Alexa Hoffman of Orleans had expected to get her learner's permit when she turned 16 in April. But because of the pandemic, she had to wait until mid-June to begin the process, which also delayed when she could get her license.

“I actually should have gotten my license yesterday if we were in normal times," she told GBH News on Oct. 30. "But now I have to wait until December, which is quite hard because of rides and things like that for school and stuff.”

Hoffman and her mom were counting on her driving by now, so she could get herself to school, her part time job and figure skating lessons.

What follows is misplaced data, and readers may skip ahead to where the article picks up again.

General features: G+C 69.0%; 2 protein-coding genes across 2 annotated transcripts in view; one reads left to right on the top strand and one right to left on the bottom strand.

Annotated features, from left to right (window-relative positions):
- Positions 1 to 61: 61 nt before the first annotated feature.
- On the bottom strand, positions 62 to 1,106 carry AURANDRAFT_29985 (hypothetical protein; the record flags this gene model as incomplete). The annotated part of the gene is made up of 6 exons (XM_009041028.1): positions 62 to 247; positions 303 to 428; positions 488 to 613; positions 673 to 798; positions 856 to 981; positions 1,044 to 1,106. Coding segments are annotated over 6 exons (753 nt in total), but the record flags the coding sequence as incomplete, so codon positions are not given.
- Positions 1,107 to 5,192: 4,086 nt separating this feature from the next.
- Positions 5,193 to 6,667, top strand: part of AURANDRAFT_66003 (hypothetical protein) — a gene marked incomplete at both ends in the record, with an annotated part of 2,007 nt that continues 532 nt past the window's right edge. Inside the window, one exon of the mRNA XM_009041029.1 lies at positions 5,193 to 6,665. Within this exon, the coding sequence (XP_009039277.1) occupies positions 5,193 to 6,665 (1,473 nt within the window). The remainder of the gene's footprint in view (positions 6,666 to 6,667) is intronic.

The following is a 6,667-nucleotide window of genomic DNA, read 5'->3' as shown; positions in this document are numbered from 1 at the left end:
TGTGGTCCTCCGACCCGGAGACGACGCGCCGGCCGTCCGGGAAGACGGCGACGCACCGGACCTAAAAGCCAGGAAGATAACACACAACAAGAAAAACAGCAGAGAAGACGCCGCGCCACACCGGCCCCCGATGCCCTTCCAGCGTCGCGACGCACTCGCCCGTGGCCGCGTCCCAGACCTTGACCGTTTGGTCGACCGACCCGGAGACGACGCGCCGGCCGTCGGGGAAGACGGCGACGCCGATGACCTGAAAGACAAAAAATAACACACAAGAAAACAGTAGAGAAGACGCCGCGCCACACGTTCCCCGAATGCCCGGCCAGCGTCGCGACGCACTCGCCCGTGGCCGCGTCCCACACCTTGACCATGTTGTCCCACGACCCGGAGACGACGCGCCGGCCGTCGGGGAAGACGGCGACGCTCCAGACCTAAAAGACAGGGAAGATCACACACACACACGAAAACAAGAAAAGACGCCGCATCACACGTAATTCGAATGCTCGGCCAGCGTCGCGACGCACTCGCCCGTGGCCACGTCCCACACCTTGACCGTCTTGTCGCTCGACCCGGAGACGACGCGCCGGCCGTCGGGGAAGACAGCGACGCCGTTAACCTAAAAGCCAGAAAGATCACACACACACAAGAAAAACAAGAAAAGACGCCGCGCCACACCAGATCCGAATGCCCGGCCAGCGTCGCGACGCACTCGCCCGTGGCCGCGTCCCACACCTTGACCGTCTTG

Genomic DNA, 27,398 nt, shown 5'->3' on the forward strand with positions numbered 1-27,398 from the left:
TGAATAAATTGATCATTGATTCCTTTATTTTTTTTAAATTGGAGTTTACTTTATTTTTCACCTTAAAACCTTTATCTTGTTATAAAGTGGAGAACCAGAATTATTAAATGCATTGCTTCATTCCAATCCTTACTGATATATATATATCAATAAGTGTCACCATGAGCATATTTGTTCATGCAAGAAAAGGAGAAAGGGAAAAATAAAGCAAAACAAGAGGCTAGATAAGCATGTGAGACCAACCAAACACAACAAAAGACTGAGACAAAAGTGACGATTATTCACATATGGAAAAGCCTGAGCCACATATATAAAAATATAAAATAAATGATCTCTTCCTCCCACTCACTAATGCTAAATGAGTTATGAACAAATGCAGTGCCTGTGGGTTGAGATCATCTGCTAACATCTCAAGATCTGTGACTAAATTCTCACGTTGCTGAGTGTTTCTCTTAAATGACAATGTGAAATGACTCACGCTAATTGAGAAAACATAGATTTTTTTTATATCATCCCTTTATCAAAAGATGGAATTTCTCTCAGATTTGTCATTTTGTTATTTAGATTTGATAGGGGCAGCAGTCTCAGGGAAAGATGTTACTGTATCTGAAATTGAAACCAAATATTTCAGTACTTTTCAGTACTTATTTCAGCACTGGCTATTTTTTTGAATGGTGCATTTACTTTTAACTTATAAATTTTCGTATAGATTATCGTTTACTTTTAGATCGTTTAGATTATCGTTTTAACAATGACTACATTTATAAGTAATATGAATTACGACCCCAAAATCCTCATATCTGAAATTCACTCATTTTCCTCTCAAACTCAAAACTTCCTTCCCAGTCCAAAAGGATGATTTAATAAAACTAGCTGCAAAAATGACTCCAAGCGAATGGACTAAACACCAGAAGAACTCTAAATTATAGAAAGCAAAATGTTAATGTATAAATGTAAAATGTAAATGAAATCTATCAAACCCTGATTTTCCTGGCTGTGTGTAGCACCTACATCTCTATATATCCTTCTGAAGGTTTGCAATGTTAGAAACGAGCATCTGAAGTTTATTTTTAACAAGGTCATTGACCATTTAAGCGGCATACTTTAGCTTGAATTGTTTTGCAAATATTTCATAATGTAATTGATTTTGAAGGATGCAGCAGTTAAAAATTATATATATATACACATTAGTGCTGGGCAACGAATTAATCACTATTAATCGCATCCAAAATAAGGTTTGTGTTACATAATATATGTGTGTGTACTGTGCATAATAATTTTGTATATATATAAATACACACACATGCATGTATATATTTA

As it has with almost all facets of life, COVID-19 has cast a pall on the traditional coming-of-age ritual of getting a driver's license for teens across the commonwealth. The Massachusetts Registry of Motor Vehicles reports about 17,000 teens have gotten licenses so far this year. That’s on track to be only two-thirds of the 2019 number.

The pandemic has also changed how kids get their driver's education training. Each car now has only one student and a driver, which makes the process take longer than before. And, Steve Rossetti, director of driver training for AAA Massachusetts, says instructors now face new challenges — they must wear gloves and constantly disinfect their cars, and they have installed vinyl dividers between students and instructors.

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